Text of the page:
Tuesday, December 19, 2000
Tories unveil prostitution law
The Ontario government's barrage of new victims' rights legislation continued Tuesday with introduction of a bill that would enable police to rescue and protect victims of child prostitution.
If passed, the legislation would allow police to remove a child under 18 from the streets, raiding massage parlours, X-rated entertainment facilities and even the Internet to do it, said Attorney General Jim Flaherty.
"In small and large communities across Ontario, children 13 to 18 years of age are forced to become and stay prostitutes," Flaherty told the legislature as he tabled the bill.
"Their stories are heart-wrenching. Many are runaways, however running to the streets comes with many hazards: predators such as pimps and johns, regular beatings and drugs."
Children would be placed in a safe house for five days, or as long as 30 days with a judge's permission, where they would be eligible for a range of treatment, such as medical and mental health services, drug and alcohol counselling and legal help.
The legislation would also give the province the power to suspend the driver's licenses of "pimps and johns."
"This bill, if passed, will give child care workers the additional tools the need to protect Ontario's youth and help them turn their lives around," said Social Services Minister John Baird.
Premier Mike Harris said a noble purpose will be served by the bill, which he expects will win support from members on both sides of the legislative chamber.
"A number of opposition members have taken a look and think it's a good idea too," Harris said. "It's good non-partisan politics working at its best on behalf of the people of Ontario."
Tuesday's legislation is borrowed largely from Alberta, where a similar law allows authorities to hold a child as long as 42 days if approved by the courts.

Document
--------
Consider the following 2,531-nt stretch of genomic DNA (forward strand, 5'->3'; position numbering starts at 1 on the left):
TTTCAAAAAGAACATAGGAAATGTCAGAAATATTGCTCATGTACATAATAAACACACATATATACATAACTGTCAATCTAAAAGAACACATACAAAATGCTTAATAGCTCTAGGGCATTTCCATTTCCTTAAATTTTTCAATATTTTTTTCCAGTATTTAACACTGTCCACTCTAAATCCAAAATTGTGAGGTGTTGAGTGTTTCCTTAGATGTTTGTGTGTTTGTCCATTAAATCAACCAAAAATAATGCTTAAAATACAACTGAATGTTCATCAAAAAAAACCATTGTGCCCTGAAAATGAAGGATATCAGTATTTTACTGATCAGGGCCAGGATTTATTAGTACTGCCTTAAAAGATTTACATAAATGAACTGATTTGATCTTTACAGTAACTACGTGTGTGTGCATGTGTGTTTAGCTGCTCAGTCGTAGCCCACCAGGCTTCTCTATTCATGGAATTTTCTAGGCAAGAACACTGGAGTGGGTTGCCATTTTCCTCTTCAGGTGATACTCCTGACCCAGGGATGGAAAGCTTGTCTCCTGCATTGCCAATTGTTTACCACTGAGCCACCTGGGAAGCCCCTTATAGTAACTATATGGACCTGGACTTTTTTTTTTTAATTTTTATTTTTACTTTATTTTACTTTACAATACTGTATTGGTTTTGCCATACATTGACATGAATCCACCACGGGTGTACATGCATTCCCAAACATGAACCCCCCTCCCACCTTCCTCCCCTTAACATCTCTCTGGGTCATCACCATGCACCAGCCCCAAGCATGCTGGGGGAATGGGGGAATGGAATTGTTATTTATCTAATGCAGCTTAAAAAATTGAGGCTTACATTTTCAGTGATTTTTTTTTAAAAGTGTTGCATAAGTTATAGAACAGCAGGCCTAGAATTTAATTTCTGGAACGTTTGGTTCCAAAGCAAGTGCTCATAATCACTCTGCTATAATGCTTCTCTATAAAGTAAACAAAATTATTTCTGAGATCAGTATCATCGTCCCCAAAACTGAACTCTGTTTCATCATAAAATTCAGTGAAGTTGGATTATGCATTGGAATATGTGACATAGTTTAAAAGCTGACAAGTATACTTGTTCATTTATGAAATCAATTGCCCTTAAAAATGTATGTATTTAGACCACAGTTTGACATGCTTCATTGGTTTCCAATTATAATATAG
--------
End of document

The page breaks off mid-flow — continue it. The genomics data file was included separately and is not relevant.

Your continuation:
Jeanette Lewis, executive director of the Ontario Association of Children's Aid Societies, characterized the legislation as an "important first step."
Police and children's aid workers would need only a "reasonable belief" that a child is being sexually exploited in order to remove them to a safe house.
Some examples include prostitution, "sexually explicit" activity in an adult entertainment facility or massage parlour, or when a child is found in a bawdy house, acting as an escort or being used in the making of pornography.
Telephone and Internet sex lines would also be targeted by the legislation.
Such a broad application of potential circumstances "acknowledges the reality that many child victims of sexual exploitation are kept 'underground' to avoid detection by the justice system," according to a background document released Tuesday.
Aside from Alberta, British Columbia is the only other province with a similar law.
The latest bill marks yet another measure imposed in recent days on the Ontario justice system by a government fond of its reputation for being victim-friendly and tough on crime.
Late Monday, the legislature passed a law to protect victims of domestic violence by replacing restraining orders with tougher, more effective "intervention orders" to better protect battered and abused women from stalkers and other abusers. Another bill introduced Monday would allow victims of crime to attend and participate in provincial parole hearings in person while the offender is present.
It would also establish new grooming, appearance and hygiene standards for prisoners and allow corrections staff to monitor, intercept and block inmate communications when public safety and security are considered at risk.
A bill that outlaws automatic parole and forces inmates to attend work and treatment programs and submit to random drug tests passed third reading in the legislature Tuesday, making its passage into law a mere formality.
The province has also recently introduced legislation to seize ill-gotten gains from organized crime, block convicted felons from recounting their crimes in books or interviews for profit and make its Office of Victims of Crime a permanent advisory agency.
And they're not done yet: several measures promised in the 1999 election campaign are still pending, including legislation that would force criminals to pay for their crimes.
Created: December 19, 2000
Last modified: January 21, 2001
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